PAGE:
Charles Buki is the director of the Neighborhood Reinvestment Training Institute in Washington, D.C. The institute was created by Congress in 1978 to revitalize older, distressed communities through a network of local nonprofits. Buki is a former Loeb Fellow in advanced environmental studies at Harvard University. He has written and lectured widely on neighborhood revitalization and neighborhood dynamics, their interrelationship with the environment and implications for social equity.
In May, Buki spoke during the Great Valley Center's annual conference about material wealth and cultural poverty. He defined "material wealth" as the ability to make choices, and "cultural poverty" as the opposite. Thus, the growth of wealthy suburban areas cannot occur without inner city problems. Buki said the tenor of a place is best measured by studying who moves in, and who moves out.
Buki was sharply critical of development patterns in the Central Valley. Decrying the sameness of development across the United States, Buki urged people to show respect for the land and climate.
CP&DR: During your presentation, you used the term "coast to coast placelessness." What do you mean?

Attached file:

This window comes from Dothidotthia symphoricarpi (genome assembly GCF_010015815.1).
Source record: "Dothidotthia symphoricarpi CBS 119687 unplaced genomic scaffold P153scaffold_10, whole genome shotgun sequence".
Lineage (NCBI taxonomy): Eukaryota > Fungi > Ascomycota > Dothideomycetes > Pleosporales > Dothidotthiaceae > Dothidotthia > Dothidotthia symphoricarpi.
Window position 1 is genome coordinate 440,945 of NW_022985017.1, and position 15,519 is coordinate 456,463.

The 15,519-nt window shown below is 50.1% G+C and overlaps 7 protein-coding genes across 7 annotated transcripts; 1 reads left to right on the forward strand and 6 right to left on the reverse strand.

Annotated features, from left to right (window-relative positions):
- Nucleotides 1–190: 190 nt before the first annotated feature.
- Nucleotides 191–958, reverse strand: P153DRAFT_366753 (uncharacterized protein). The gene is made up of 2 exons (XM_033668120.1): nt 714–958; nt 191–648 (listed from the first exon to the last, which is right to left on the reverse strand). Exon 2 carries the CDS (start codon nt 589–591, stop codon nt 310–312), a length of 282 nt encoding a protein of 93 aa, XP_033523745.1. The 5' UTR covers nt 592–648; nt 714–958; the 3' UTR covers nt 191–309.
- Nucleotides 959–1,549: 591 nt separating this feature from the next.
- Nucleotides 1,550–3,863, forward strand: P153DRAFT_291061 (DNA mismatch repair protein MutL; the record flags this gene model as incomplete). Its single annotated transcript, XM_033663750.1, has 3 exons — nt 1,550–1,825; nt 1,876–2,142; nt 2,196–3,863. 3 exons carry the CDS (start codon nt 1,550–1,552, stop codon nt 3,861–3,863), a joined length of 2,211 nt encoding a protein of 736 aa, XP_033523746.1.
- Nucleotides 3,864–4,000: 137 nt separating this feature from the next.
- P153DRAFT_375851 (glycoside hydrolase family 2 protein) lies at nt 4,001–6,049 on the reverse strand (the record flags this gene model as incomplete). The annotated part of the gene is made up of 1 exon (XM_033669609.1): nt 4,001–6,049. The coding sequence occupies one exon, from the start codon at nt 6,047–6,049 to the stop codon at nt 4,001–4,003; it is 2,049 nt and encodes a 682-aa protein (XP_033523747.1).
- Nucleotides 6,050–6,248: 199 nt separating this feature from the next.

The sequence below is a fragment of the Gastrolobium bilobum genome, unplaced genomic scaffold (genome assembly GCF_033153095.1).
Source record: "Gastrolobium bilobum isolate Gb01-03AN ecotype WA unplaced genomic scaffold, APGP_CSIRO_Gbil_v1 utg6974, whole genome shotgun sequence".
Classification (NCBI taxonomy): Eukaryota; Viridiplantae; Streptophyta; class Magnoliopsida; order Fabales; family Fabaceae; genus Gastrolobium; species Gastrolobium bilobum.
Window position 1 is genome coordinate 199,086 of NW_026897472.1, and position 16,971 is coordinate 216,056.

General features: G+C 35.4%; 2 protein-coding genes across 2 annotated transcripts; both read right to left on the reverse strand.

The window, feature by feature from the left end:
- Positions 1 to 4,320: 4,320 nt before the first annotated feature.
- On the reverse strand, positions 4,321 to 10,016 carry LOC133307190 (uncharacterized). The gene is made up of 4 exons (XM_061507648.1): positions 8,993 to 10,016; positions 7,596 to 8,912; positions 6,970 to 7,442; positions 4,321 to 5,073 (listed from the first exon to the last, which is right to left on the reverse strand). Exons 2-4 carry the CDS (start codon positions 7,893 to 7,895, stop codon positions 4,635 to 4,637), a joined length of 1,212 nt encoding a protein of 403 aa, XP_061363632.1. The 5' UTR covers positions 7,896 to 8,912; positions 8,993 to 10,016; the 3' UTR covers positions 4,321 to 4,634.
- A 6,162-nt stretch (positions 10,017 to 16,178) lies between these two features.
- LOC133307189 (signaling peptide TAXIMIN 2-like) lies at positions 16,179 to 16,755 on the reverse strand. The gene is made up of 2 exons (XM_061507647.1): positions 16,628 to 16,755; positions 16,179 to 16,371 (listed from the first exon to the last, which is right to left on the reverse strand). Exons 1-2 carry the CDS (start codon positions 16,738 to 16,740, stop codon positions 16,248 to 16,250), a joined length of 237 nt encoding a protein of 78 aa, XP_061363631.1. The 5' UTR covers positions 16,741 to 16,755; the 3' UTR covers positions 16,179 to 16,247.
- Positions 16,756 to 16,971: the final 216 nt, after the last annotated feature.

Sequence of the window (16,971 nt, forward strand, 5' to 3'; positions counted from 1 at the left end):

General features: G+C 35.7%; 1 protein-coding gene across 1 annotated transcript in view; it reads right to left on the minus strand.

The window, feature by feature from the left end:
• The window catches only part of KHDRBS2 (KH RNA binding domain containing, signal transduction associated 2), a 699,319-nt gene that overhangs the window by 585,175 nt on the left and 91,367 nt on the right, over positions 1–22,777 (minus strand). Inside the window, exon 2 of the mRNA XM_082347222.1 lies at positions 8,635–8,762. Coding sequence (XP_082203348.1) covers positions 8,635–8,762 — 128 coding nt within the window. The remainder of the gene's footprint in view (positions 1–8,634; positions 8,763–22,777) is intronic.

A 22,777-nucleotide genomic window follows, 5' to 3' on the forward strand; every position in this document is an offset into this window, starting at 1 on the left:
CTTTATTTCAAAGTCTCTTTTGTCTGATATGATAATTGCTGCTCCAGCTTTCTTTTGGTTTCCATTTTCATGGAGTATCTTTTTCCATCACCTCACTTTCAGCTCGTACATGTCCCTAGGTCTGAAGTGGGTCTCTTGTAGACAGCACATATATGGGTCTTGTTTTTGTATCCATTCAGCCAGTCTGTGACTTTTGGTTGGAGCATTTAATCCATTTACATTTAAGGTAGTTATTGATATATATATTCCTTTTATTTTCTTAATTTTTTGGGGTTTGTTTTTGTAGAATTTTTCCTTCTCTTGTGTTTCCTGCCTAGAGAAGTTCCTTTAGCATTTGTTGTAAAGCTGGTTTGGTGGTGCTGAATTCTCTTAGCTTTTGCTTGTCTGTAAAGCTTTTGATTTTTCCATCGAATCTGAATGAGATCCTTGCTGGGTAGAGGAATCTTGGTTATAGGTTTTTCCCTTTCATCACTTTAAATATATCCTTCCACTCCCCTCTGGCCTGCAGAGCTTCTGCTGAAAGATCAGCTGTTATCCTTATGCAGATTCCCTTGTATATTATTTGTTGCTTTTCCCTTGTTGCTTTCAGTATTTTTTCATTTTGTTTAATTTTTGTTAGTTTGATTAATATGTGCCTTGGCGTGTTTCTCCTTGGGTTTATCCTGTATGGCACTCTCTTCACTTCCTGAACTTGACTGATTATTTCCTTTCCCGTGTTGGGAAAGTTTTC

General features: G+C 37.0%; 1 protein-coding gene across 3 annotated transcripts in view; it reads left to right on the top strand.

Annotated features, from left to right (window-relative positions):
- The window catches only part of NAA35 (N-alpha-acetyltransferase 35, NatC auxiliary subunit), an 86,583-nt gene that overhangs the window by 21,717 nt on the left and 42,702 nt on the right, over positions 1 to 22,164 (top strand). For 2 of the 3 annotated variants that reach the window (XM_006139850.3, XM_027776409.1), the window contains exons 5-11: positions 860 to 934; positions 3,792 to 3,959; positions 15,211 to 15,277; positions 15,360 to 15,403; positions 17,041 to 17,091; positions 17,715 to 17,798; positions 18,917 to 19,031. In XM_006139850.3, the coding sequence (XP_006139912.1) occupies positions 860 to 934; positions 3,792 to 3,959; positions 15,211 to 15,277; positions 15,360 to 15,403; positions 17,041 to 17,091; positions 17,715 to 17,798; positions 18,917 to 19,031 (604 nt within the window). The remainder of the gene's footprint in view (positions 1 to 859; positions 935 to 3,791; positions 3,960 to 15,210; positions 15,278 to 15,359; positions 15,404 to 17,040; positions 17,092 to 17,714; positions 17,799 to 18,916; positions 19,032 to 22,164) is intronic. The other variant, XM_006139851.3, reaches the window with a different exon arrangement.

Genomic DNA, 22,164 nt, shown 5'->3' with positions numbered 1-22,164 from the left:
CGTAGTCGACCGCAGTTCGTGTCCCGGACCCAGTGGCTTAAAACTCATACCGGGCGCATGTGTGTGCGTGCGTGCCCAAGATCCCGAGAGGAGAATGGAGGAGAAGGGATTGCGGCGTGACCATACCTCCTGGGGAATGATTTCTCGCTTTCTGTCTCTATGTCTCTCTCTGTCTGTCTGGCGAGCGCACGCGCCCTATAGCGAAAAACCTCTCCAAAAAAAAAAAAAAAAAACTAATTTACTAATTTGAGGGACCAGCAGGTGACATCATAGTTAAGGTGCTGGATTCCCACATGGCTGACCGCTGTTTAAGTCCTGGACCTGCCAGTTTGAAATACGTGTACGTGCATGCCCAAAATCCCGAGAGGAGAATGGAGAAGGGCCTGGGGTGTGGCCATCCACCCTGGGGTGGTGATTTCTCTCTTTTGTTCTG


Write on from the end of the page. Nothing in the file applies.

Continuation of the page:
Buki: It's virtually impossible to find unique qualities anywhere you go that are not replicated elsewhere. As you sit here in this Radisson [Hotel] and look out at the lake, it's impossible to tell if you're in Sacramento or Denver or Dallas. In fact, I could drive all the way into Sacramento and never know that I'm in Sacramento and not in Denver.
CP&DR: Why has this happened?
Buki: It's economically efficient in the short run. Do you know what Applebee's is? Or Benigan's? They are restaurants that are all designed with the same footprint … because they want an economy of scale.
Your burger is 79 cents because the McDonalds cost $179,000 to build, rather than $279,000 it would cost to design and build a unique building that would be much nicer.
The conundrum is, is it worth the price? Would you be willing to pay $6 for a sandwich at Subway, instead of $5? Economics tells us the answer is probably not.
CP&DR: How do we get beyond this approach?
Buki: You have to be able to convince people that long-term prosperity has a different paradigm than short-term economic gain.
Most folks in that audience [at the Great Valley Center conference] probably agreed with what I had to say. But they are still going to eat at McDonalds in the next week. You have to live your values. If you eat steak, you have to understand that there are consequences. I choose to eat steak and I understand the effects of that decision. You might have a 22-year-old in Davis who is a vegetarian, but he still wears leather shoes.